Crops threatened by dry weather, Michigan farmers worried about yield, prices
LANSING, Mich. (WILX) - The dry weather and heat might be nice for people who want to spend time outside, but the lack of rain might have us paying more down the road at the grocery store.
The hot dry weather is not good for crops. One Eaton County farmer said if the rain doesn’t fall soon, he might have to consider replanting.
“We are one of the driest Mays we have had on record, over the last 100-plus years,” said Theresa Sisung, with the Michigan Farm Bureau. “My concerns right now are for some of the early planted crops. We need to get them up and out of the ground.”
Sisung said the dry weather is concerning but manageable, and if the lack of rain continues, crops could be impacted.
“It could be a big problem, and it is really dependent on crops too. So for wheat, it is a bigger problem then it is for corn and soybean,” Sisung said. “For corn and soybean, if we are dry all summer and we get dry in that flowering and grain fill period, that is when it is really really concerning.”
Brett Roberts, a farmer in Eaton County, said his soybeans have not yet emerged from the ground.
“It is very dry, this field in this current area. We haven’t planted this yet, but the rest of the field is planted,” Roberts said. “Those seeds are trying to germinate. They have not emerged yet, it’s been in the ground for about two weeks now.”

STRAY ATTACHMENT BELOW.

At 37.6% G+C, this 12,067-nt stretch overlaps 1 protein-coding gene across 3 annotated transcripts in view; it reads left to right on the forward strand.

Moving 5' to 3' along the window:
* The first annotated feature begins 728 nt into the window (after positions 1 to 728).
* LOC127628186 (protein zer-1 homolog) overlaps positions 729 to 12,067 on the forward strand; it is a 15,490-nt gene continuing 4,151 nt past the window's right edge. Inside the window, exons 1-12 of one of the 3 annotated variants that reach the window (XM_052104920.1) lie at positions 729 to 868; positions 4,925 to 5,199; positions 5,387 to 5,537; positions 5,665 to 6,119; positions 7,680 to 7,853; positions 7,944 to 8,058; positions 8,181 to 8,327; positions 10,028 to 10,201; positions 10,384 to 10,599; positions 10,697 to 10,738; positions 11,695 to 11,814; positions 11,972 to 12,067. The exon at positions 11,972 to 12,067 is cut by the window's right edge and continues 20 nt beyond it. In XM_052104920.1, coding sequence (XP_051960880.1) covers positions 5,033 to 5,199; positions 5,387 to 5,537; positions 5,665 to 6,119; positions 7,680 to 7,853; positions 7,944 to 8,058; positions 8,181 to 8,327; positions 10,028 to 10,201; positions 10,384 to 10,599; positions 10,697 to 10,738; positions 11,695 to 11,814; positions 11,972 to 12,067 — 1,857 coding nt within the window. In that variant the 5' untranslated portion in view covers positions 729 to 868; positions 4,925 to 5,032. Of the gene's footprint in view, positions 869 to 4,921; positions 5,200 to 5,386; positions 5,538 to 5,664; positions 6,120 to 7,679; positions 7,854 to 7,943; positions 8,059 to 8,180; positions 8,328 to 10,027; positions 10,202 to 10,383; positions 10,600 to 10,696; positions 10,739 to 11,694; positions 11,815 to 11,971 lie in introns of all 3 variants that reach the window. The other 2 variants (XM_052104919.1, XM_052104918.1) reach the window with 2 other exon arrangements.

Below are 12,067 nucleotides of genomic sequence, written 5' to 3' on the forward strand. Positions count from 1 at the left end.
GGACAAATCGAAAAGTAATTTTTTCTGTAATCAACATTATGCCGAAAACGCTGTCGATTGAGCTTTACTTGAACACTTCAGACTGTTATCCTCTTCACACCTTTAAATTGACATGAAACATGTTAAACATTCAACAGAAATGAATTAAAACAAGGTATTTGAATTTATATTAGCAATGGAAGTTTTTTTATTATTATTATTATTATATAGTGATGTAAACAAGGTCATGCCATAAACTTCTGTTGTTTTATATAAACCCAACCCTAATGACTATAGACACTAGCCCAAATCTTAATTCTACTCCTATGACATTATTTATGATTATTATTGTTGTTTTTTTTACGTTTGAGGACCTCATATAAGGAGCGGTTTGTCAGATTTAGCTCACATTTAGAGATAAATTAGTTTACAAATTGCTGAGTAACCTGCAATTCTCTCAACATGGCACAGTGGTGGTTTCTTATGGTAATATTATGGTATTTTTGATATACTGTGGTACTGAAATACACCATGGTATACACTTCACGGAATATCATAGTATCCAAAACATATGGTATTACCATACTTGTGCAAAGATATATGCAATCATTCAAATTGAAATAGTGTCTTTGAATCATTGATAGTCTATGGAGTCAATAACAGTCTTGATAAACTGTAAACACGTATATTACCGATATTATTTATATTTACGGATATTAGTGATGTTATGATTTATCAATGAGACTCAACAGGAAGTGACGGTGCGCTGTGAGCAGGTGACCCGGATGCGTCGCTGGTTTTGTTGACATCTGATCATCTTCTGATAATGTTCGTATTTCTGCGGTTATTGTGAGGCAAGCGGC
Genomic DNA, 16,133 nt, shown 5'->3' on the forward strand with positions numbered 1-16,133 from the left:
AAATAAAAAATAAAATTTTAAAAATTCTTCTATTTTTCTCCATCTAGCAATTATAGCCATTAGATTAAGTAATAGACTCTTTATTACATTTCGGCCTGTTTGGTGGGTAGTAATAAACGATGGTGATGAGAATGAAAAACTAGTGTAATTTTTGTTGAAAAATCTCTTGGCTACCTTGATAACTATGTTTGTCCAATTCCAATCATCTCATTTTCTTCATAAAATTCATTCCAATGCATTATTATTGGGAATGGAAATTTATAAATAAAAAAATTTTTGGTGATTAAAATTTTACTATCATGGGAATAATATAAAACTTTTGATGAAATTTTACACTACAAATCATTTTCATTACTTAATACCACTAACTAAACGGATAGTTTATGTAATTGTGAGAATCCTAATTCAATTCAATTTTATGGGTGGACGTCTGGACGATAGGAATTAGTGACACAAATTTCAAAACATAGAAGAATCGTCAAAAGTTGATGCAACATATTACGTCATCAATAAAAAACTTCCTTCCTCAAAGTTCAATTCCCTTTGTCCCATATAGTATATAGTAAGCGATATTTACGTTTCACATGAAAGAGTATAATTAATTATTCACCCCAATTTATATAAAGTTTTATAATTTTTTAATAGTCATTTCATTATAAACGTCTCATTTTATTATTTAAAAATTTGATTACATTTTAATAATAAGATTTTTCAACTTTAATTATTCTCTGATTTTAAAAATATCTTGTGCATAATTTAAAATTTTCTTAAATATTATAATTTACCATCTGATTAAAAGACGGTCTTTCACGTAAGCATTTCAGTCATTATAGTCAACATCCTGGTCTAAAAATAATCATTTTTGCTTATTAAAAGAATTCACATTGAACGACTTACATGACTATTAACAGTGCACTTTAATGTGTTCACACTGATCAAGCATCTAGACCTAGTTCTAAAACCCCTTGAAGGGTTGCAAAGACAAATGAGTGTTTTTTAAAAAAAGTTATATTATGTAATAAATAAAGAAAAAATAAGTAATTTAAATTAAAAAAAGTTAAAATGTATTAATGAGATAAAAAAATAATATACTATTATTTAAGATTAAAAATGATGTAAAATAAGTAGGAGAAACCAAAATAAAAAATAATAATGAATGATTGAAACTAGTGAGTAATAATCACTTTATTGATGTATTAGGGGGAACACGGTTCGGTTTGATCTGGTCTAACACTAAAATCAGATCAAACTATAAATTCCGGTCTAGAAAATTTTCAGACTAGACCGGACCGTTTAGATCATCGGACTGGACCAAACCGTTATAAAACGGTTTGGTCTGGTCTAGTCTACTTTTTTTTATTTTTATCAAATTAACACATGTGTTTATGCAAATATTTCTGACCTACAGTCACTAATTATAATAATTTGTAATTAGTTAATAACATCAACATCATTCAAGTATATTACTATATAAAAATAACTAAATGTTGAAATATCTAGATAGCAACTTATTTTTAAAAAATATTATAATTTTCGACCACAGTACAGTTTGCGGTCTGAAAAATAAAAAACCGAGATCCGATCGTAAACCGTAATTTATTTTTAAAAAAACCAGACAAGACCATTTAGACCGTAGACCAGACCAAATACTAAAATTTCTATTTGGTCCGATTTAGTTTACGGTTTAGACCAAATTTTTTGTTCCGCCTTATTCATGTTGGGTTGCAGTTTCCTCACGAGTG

He said ideal conditions would be an inch of rain per week.
“We are waiting to see what stands will be established. Then we will go back and count those stands, and we will see if the dry weather affected how many plants made it out of the ground and emerged,” Roberts said. “If the count is too low, we will have to consider replanting, depending on when that occurs as far as timing goes.”
He said many places, like his farm in Eaton County, don’t have irrigation and rain is the only source of water. With temperatures reaching upwards of 90 degrees, he’s hoping for a few rain clouds.
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